Housing Starts Struggle to Regain Their Footing in May

new home under construction, a housing start

Last month, Strata-gee reported on a shocking 30+% drop in residential housing construction, with starts dropping an eye-popping 30.2% in April. That was ultimately revised to a decline of “only” 26.4%…still a massive one month decline. Now in May, we see starts attempting to rebound from those unprecedented drops.

See more on May’s housing starts data…

The U.S. Census Bureau and the U.S. Department of Housing and Urban Development released the latest reading on the economy on Wednesday, their report on monthly new residential construction…commonly known as housing starts. While some had speculated that starts might decline again in May, the preliminary data seems to suggest otherwise.

According to the report, overall housing starts for May came in at a seasonally adjusted annual rate of 974,000 units. This rate is a modest 4.3% above the revised April rate of 934,000 units, but is 23.2% below the rate of 1,268,000 units reported in May 2019.

Overall Starts Up Slightly, Single-Family Starts Flat

Single-family housing starts, a figure that I feel is a more accurate leading indicator for activity in the custom integration channel, also came in at a rate of 675,000 units, or 0.1% above – really just flat – with the revised April rate of 674,000.

Graph of residential housing starts since 2000
Housing starts dropped dramatically in March and April, but appear to have stabilized in May. Overall starts increased 4.3% in May, while single-family starts were flat at .01% higher. The gray bars are recessions. [Click to enlarge]

Many market watchers were hoping for more, especially in view of the dramatic drop of 26.4% in April, which followed a drop of 19% in March. There was hope for a rebound as states take steps to reopen their economies after turning the corner on their COVID-19 infections.

“We look for strong demand, improving homebuilder confidence and an ongoing shortage of supply to support growth in housing starts over the rest of the year, but we still expect starts to be down on average across 2020 overall.”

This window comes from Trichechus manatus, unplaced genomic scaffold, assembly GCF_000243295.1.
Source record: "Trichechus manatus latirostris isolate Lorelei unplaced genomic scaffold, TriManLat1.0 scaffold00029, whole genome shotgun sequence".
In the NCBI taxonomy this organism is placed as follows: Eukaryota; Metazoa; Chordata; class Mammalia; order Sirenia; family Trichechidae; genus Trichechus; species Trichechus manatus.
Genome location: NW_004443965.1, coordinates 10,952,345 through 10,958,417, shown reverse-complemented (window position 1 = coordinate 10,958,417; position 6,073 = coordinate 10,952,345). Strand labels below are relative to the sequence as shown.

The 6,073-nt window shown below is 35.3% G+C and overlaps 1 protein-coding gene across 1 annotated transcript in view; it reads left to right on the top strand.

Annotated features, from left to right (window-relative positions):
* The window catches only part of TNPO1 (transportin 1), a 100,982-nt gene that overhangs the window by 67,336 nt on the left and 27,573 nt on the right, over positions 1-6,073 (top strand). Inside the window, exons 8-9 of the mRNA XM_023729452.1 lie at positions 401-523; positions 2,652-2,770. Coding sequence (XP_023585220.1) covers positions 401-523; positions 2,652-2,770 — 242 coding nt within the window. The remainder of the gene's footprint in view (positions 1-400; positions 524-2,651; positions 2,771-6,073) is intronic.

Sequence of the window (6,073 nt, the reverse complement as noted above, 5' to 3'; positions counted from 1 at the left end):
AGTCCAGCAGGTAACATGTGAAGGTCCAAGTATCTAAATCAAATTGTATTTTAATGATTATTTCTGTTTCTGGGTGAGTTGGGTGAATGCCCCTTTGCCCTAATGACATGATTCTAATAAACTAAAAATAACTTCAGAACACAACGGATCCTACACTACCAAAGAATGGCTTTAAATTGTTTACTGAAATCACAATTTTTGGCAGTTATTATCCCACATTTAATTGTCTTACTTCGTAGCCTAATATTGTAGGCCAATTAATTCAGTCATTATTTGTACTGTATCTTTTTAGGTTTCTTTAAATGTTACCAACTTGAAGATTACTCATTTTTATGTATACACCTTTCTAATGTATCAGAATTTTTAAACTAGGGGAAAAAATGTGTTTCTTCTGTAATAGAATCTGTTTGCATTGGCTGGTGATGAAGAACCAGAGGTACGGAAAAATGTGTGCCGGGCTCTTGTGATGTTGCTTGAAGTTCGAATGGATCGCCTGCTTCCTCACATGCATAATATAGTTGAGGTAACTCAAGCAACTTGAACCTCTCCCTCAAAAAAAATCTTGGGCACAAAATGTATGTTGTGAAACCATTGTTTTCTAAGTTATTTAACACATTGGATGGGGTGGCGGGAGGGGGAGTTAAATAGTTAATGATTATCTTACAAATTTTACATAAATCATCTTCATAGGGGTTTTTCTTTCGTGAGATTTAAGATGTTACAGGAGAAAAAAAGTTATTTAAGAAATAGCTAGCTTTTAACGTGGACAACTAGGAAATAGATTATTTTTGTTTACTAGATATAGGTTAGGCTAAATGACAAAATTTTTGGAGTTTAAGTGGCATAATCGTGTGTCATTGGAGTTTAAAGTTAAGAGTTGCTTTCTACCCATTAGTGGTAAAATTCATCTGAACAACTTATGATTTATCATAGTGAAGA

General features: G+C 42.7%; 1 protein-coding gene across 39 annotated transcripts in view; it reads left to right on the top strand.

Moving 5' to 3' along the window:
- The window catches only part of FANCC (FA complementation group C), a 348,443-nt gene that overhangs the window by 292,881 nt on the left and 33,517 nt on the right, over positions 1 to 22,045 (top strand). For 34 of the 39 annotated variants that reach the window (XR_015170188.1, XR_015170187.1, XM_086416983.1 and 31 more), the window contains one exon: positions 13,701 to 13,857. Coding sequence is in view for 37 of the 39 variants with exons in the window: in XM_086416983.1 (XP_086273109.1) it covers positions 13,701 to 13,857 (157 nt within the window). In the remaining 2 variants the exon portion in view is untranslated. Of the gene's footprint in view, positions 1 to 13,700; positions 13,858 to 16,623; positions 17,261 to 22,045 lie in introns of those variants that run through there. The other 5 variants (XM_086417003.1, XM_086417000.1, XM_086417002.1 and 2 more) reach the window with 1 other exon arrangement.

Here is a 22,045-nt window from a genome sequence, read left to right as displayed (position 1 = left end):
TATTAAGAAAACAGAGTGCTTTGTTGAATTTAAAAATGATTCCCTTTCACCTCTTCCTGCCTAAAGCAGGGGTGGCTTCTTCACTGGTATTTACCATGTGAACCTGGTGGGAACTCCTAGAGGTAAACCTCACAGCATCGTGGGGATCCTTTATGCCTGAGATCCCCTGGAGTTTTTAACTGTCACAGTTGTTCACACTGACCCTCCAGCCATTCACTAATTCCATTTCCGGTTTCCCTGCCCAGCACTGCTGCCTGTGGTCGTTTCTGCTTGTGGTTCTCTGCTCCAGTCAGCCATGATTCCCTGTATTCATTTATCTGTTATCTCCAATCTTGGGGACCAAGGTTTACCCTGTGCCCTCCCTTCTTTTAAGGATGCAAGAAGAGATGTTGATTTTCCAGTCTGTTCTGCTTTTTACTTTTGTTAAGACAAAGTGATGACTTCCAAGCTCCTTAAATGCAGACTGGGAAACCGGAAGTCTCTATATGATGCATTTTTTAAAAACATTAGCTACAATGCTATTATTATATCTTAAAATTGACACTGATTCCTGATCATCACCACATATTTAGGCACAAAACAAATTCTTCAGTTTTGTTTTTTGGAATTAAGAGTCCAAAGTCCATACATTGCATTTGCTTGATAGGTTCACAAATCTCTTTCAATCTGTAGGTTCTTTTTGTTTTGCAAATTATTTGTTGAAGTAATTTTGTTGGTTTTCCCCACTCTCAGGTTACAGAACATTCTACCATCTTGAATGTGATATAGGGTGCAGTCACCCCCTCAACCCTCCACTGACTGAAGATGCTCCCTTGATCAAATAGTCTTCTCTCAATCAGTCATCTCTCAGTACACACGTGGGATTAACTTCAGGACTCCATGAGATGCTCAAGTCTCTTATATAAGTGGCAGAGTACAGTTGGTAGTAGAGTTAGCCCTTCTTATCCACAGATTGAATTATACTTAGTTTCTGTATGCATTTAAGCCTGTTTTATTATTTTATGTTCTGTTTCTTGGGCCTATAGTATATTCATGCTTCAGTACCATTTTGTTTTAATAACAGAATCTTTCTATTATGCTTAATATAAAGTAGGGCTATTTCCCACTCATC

Nancy Vanden Houten, Lead U.S. Financial Economist at Oxford Economics to the NY Times

A Bright Spot – Permits Jump Double-Digits

There is some positive news on the reading of permits issued, a indicator of future housing starts. According to this new government data, permits came in at a rate of 1,220,000 or 14.4% above the revised rate of 1,066,000 in April. Although even in the case of permits, this reading is still 8.8% lower than the 1,338,000 rate of permits issued in May 2019.

Permit authorizations for single-family dwellings in May also jumped to a rate of 745,000 or 11.9% over the April rate of a devilish 666,000. But like the overall permit number, this rate was 9.9% below the 827,000 permits issued in May of last year for single-family homes.

Regions Split – Two Grow, Two Decline

In looking at May’s results on a regional basis, two regions actually saw further declines in housing starts: Midwest (-1.5% overall, -16.0% single-family) and South (-16.0% overall, -6.9% single-family). However, the other regions showed good growth: Northeast (+12.8% overall, +63.6% single-family) and West (+69.8% overall, +21.5% single-family).

The New York Times reported on Tuesday that the National Association of Home Builders/Wells Fargo survey of builder confidence jumped a strong 21% to a reading of 58. The Times noted that this was “a record jump” and that any reading above 50 indicates a positive market.

About Ted

A sales and marketing specialist - primarily in the technology industry - I've experienced a sort of "circle of life" in business. I've been a mass merchant retailer, a specialty retailer, a specialty manufacturer, a large volume manufacturer, a distributor, and even represented sales representatives. Now the owner of a marketing company that works with a variety of businesses on improving their strategic marketing and business development - I analyze issues from all angles to develop holistic solutions.

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